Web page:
“When a stargirl cries, she does not shed tears but light.”
Reason for Reading: I was browsing through the audiobooks at my local library branch and saw this one. I remember one of my old best friends reading this a lot, so I picked it up.
Summary (from Goodreads):
“She was homeschooling gone amok.” “She was an alien.” “Her parents were circus acrobats.” These are only a few of the theories concocted to explain Stargirl Caraway, a new 10th grader at Arizona’s Mica Area High School who wears pioneer dresses and kimonos to school, strums a ukulele in the cafeteria, laughs when there are no jokes, and dances when there is no music. The whole school, not exactly a “hotbed of nonconformity,” is stunned by her, including our 16-year-old narrator Leo Borlock: “She was elusive. She was today. She was tomorrow. She was the faintest scent of a cactus flower, the flitting shadow of an elf owl.”
In time, incredulity gives way to out-and-out adoration as the student body finds itself helpless to resist Stargirl’s wide-eyed charm, pure-spirited friendliness, and penchant for celebrating the achievements of others. In the ultimate high school symbol of acceptance, she is even recruited as a cheerleader. Popularity, of course, is a fragile and fleeting state, and bit by bit, Mica sours on their new idol. Why is Stargirl showing up at the funerals of strangers? Worse, why does she cheer for the opposing basketball teams? The growing hostility comes to a head when she is verbally flogged by resentful students on Leo’s televised Hot Seatshow in an episode that is too terrible to air. While the playful, chin-held-high Stargirl seems impervious to the shunning that ensues, Leo, who is in the throes of first love (and therefore scornfully deemed “Starboy”), is not made of such strong stuff: “I became angry. I resented having to choose. I refused to choose. I imagined my life without her and without them, and I didn’t like it either way.”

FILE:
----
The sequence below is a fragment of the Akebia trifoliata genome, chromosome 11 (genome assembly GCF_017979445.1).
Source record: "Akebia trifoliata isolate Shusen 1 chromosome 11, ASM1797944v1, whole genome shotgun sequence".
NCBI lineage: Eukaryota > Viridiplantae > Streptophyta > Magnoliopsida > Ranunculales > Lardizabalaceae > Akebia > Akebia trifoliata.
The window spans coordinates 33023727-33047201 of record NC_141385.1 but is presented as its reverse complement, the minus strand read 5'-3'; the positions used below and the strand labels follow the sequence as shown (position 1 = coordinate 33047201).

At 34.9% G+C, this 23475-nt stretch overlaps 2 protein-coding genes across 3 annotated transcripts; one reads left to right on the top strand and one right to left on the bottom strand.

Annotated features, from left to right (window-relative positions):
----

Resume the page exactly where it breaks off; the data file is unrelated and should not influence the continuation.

My Thoughts: This book was pretty fantastic. I think that it should be required reading for young adults. What I took away from the book is this: It can be hard to be yourself, different from other people, but if it makes you happy, you should do it. And I think that is something all young people should know. (I feel weird, saying young people because I’m only 23 right now haha) Looking back, I don’t think I had a very hard time fitting in. I don’t know how I ended up with a completely different set of friends when I switched from elementary to junior high school. It might have been that all my old friends were really into sports and I wasn’t. Or maybe I just wasn’t really as good of friends with them as I thought. But I had lots of friends and even if I had a different characteristic, usually at least somebody also had it (like reading a lot!). I’m grateful that I could be me 🙂
But I have a confession to make. Just as Leo was a little embarrassed by Stargirl’s behavior for awhile at the beginning of their relationship, I also was embarrassed by one of my boyfriends. My first boyfriend, Arthur, had liked me for a couple years. But when he asked me to go out with him when I was 15, I said yes. Arthur was “different”. He wore lots of black clothes and painted his fingernails black. I wouldn’t say he was a “goth”, especially not in the way I picture that now. But that was different enough for me to feel uneasy when we were around people in school. Like Leo with Stargirl, I really enjoyed my time with him out of school. About a month into the “relationship”, he broke up with me because he could feel my embarrassment of him.
I didn’t realize there was a sequel to this book: Love, Stargirl. But I have requested it. I’m not sure that I really need to read it because this was a nice, uplifting and slightly inspiring book. I fear a sequel might ruin the simpleness and message of the first 😕 But I will try it out and just remember that I should try to look at it as if the two books are completely separate and have nothing to do with one another.